"The sun is my enemy"
Why not say that the sun is the enemy of this film. The struggle I had with this. As much as I talked about my personal duel with the sun, the production people couldn't get in their heads that if we had sun we had to look for a cover set, an interior place away from the "inclemency" of a bright sunny day. To them, it was the world turned upside down. If it rained, we were making the movie of our dreams. If it was sunny, we were ruining it. Eventually, they ended up understanding this apparent contradiction.
In almost every movie there are cursed sequences. Impossible or difficult to work out. In The Road, there´s one - among several - #127. The Father and the Son are taken by surprise by an earthquake in the middle of the forest. It is night and the trees are falling over them with extreme violence. How to light up a forest at night? How to avoid the fake image of artificial light on the trees? I was feeling especially frustrated because this sequence could spoil the natural character I wanted the film to have. I spoke to John Hillcoat about my nightmare. He understood my reasoning and we changed night for what we usually call "the witching hour." That time of the day when it's almost twilight. Although there's still light, everything has a ghostly air. This effect has diverse names in different languages. "Dusk" in English, and a wonderful French expression, "entre chien et loup," that translated refers to that moment in the day "between dog and wolf."
So, I worked on the forest atmosphere as if we were in that crucial hour even though we always were filming in daylight. Sometimes, I achieved an atmosphere that looked more like a dog than a wolf. That is to say, an atmosphere of more clarity. And on other occasions, more of the wolf than of the dog. Almost like night. This, according to the time of day and the hourly behavior of the clouds. But what I remember vividly was the filming of the falling trees. Sometimes, we attached the cameras to the trunks so they would accompany them in their fall. Other cameras we sank into the ground in special boxes. The trees crashed into them. We got spectacular images. While we were shooting this scene, I understood the kinds of risk American productions like to take on. Not those of lighting, certainly. They sacrifice what is necessary to obtain spectacular action scenes. We spent three days in that forest. Many trees were felled and although it was twelve noon and the sun was beginning to show through the clouds, among all that fallen timber, my deck held only two cards: one with the figure of a dog and the other with that of a wolf.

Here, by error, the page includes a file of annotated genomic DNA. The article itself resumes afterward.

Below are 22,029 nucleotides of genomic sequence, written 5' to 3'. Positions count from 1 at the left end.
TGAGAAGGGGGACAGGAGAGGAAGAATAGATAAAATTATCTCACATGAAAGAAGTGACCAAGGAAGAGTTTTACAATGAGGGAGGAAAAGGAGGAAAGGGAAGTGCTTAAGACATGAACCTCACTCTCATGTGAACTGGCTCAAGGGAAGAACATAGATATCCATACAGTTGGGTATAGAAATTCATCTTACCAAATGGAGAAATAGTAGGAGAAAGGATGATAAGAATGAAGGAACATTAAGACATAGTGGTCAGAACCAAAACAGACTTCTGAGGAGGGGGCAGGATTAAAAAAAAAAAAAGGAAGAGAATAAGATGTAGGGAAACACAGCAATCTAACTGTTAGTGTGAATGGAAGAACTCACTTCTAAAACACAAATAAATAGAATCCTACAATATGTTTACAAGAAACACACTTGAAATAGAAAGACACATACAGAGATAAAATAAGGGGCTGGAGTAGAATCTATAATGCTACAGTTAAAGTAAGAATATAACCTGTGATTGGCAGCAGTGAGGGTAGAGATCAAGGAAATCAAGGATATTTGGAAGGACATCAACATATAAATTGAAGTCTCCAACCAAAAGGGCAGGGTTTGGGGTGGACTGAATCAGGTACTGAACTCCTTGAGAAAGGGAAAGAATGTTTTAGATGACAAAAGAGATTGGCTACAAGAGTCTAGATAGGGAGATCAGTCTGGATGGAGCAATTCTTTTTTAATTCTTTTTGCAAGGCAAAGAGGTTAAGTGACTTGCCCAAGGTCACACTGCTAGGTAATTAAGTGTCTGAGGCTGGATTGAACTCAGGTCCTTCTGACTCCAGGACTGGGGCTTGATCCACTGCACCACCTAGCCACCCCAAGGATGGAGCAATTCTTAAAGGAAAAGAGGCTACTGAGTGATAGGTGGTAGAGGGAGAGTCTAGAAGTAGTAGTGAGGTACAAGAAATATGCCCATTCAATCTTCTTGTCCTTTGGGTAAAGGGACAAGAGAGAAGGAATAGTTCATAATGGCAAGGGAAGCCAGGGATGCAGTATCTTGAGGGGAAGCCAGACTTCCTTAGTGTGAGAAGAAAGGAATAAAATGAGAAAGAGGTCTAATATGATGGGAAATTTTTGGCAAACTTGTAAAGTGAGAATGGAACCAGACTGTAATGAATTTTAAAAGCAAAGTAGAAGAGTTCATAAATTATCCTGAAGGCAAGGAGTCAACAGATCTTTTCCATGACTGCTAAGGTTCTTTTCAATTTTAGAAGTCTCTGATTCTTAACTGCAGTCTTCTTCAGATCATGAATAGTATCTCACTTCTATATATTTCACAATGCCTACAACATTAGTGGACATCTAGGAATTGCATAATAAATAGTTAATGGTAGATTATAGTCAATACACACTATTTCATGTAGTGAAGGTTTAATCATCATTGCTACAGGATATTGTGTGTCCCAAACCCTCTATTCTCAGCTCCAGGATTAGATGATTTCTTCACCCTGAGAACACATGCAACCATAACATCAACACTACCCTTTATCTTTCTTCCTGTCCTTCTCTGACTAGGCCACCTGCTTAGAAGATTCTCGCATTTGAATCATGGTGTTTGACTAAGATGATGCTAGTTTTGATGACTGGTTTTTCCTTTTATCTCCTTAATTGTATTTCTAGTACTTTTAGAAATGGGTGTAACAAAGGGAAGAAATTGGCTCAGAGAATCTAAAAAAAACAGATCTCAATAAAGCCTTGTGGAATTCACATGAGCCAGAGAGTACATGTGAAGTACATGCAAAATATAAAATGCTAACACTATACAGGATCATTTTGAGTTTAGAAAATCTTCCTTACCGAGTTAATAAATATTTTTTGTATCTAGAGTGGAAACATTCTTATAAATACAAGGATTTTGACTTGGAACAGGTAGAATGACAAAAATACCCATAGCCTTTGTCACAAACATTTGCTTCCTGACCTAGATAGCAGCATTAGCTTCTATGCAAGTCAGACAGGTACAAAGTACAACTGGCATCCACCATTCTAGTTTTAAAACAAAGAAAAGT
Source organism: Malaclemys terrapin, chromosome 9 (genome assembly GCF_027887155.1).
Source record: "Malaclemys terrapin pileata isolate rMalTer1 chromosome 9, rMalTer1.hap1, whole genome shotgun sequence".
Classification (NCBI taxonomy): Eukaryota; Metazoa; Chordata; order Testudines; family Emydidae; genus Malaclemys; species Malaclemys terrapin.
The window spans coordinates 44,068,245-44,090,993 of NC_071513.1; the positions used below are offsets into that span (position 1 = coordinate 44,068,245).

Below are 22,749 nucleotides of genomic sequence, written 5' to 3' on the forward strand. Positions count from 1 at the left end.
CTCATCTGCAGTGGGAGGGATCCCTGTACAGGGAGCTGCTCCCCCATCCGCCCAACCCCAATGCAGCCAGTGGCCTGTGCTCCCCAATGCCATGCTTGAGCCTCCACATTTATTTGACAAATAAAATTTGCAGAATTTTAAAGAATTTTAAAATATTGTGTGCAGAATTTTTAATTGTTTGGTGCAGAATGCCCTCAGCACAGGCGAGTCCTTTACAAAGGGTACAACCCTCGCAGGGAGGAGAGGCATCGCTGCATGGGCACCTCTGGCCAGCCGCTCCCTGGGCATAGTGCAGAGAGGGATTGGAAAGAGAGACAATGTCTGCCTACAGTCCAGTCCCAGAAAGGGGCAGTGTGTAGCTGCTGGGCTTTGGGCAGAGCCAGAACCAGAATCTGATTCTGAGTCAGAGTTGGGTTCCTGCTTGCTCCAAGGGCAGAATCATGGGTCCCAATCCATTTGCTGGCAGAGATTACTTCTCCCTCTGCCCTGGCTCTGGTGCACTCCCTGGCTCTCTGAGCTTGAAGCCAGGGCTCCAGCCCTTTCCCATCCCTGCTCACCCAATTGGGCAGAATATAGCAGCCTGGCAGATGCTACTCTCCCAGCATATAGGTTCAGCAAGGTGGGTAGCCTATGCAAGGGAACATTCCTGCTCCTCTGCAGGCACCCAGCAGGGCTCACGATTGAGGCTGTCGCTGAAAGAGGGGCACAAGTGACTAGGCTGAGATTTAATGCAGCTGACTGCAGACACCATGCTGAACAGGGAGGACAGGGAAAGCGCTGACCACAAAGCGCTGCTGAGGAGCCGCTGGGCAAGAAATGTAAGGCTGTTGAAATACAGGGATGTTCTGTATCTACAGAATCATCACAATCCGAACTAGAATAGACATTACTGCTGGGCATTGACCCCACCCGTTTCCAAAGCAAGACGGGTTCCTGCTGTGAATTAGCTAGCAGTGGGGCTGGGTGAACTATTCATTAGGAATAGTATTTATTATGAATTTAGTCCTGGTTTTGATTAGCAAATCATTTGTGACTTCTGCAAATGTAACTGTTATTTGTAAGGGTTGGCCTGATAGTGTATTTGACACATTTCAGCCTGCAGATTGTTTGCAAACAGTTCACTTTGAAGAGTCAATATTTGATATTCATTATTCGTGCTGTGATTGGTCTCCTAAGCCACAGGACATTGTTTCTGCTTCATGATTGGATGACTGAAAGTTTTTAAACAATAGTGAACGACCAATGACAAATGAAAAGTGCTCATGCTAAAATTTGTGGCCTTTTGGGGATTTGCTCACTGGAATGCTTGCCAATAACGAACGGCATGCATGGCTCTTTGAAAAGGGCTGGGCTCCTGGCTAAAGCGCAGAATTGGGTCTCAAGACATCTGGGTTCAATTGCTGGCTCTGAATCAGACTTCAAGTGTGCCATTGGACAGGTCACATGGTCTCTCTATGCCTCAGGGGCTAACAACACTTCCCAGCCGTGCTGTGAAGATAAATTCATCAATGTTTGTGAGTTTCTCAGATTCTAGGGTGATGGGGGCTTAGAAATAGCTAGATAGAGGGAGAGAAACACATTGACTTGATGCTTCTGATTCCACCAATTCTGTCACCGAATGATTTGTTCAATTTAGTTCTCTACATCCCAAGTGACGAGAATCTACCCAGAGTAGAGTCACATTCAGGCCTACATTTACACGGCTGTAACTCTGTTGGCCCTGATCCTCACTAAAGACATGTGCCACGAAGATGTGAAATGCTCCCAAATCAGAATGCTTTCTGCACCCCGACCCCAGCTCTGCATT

Viggo Mortensen is an actor who doesn't do things by half measures. I have never seen anyone who surrenders himself to his character with such passion. I can assure you that his only limits are those of his own life. His physical ability as well as the world of his emotions. Viggo emptied himself out, always. He'd be exhausted at the end of a hard day. He gives everything. In The Road, we met for the first time, he and I. Viggo knew about me from his contacts in the Spanish cinema. In the first weeks, we kept up a relationship that, while never cold, was overly respectful.
I like actors to trust me. To know that I fight for them as well. To know that I take risks to the extent that they do also. I also like there to be an atmosphere of collaboration. Here, perhaps because of the nature of the film, my initial contacts with him were limited to the context of filming. To the moment when the camera was ready to roll. In those moments, Viggo's concentration created an immensely serious atmosphere. There wasn't a single joking remark. Only silence and concentration. And at the end of the day's work, Viggo disappeared, seeking - I thought - peace.
One day, after wrap, he invited me to have a glass of wine in the makeup trailer. I was surprised to find in the space of a wide trailer hundreds of photographs stuck next to the mirrors. They were funny images of Kodi, of him, and many people. The entire film crew, practically. Some were cut up to compose amusing puzzles. I also appeared there as one of them. In one of the closets, there were bottles of wine from different places. And packets of chocolate, their brands completely unknown to me. There were also pennants and emblems from San Lorenzo de Almagro, the soccer team for which Viggo is a fanatic supporter. That room breathed the taste of your own home. The home we always long for. We opened an Australian Syrah. And we talked about a little of everything. There I suspected that it was me - maybe because of shyness - the one who had not wanted to approach Viggo´s world. One look at everything surrounding me at that moment - photographs, music, the laughter of the makeup people, Kodi in the other corner, happy, telling stories - made me understand that I was the weirdo.